It's important to view the page you're redirected to with an understanding that it will include historical property pricing and data, local market trends, other geographically relevant information, and property listings (with the latter resolved to the specific property, locality, state, region, or purchase type). At the time or writing the Streets page will only return Census and other basic data. The upper address menu on each address page presents linked options to the parent postcode and suburb (in this case, 2138 and Concord West). Selecting either link returns a page with all the streets within that geographical area.

Street Data

  Pictured: It's important to view this page with an understanding that it will include historical property pricing and data, local market trends, other geographically relevant information, and property listings (with the latter resolved to the specific property, locality, state, region, or purchase type). At the time or writing it's only the Census and other basic data that's returned. The menu presents linked options to the postcode and suburb (in this case, 2138 and Concord West). Selecting either link returns a page with all the streets within that geographical area.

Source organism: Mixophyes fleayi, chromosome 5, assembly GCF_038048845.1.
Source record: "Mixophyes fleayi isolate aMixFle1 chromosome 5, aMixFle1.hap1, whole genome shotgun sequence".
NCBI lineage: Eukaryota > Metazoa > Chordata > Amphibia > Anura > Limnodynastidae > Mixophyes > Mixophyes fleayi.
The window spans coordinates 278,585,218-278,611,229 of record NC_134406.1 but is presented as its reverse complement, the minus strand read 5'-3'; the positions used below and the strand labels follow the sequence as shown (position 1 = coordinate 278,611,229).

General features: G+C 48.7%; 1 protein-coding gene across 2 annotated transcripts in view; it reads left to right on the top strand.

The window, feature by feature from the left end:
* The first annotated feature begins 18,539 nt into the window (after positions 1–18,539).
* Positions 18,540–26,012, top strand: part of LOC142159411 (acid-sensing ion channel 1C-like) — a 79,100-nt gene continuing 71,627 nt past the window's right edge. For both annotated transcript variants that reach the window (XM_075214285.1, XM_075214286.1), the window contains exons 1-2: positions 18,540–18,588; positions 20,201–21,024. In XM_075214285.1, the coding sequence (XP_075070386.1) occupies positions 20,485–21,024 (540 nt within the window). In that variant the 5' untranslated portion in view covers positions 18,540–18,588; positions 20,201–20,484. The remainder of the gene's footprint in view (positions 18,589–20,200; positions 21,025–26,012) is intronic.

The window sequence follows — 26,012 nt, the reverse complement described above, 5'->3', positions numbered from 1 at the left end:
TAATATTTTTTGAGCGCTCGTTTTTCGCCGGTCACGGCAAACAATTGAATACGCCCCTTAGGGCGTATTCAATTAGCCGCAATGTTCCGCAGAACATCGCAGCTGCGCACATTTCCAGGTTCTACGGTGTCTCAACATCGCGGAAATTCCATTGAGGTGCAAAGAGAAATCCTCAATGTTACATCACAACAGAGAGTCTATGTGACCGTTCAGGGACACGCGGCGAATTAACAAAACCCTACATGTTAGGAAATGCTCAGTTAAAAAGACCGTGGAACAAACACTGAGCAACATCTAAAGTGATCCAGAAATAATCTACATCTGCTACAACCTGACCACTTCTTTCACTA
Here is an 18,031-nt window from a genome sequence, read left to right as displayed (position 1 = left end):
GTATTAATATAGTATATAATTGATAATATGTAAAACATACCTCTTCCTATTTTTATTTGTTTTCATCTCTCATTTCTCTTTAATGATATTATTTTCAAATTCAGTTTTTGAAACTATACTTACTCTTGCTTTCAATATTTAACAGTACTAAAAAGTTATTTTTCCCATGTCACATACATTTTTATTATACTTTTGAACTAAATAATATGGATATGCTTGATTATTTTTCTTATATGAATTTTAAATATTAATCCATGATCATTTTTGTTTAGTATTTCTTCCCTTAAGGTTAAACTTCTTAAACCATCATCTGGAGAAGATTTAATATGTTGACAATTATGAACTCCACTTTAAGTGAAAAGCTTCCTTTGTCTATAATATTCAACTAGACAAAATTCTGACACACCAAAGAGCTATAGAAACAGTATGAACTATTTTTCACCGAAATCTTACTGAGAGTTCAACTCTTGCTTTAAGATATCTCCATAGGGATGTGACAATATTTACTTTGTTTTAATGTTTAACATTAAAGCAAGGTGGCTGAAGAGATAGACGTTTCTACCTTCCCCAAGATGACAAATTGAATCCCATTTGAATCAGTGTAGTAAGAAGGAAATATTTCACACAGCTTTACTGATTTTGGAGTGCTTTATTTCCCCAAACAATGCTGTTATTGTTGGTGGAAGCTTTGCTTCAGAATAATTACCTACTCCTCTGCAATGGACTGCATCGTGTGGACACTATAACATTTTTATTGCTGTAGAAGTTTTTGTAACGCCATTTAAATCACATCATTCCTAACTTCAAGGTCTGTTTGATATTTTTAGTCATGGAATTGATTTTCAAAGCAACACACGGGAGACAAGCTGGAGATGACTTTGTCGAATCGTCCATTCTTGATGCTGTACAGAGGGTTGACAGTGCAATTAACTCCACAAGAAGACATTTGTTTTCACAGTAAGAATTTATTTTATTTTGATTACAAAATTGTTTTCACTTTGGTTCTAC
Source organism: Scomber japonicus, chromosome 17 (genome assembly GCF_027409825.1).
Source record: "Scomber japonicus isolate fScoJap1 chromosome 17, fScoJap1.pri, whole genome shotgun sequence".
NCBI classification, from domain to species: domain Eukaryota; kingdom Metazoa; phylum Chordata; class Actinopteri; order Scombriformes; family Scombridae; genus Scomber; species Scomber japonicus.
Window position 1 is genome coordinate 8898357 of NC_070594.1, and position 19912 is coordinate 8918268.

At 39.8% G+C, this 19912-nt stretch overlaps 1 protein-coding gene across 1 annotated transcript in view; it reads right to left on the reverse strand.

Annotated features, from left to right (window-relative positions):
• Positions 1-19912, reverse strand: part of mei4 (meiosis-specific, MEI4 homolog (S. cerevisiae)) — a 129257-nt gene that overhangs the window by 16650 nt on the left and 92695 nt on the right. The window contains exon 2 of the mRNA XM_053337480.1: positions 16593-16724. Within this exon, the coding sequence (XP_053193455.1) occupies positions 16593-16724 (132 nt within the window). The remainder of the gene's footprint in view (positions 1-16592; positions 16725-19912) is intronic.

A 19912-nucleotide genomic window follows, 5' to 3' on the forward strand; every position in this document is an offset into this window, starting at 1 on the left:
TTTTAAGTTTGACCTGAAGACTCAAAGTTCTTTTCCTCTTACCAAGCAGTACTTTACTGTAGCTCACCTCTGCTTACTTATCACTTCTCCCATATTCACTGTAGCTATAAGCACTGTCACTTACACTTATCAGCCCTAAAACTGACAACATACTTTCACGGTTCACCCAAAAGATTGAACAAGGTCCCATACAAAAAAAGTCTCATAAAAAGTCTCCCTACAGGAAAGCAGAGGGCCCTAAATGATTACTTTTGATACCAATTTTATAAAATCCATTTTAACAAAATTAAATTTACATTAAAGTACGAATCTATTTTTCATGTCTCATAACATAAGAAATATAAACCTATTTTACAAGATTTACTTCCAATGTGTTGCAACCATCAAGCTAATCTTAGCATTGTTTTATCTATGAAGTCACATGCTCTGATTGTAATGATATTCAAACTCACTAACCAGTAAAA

We'll select the '2138' link and all the streets in the postcode will be returned. Note that each street includes a link to review all property on that particular street.

Street Data

  Pictured: We'll select the '2138' link and all the streets in the postcode will be returned. Note that each street includes a link to review all property on that particular street. The image is truncated for brevity.

If we select the 'Review 43 Addresses' link we'll be taken to a page with all property addresses on that specific street. Truncated for length in the image below, each address has a Review link that will take the user to a page specific to that property. All data returned on the destination page is measured and assessed relevant to that specific location.

Property on Streets

  Pictured: If we select the 'Review 43 Addresses' link we'll be taken to a page with all property addresses on that specific street. Each address has a Review link that will take the user to a page specific to that property. All data returned on the destination page is measured relevant to that specific location.

The destination page for the property is similar to the 'Census' page you likely reviewed earlier. The page includes some of the Census data linked to in Geographic pages but includes other information, such as the nearest rail stations and police stations.

Property Page Geo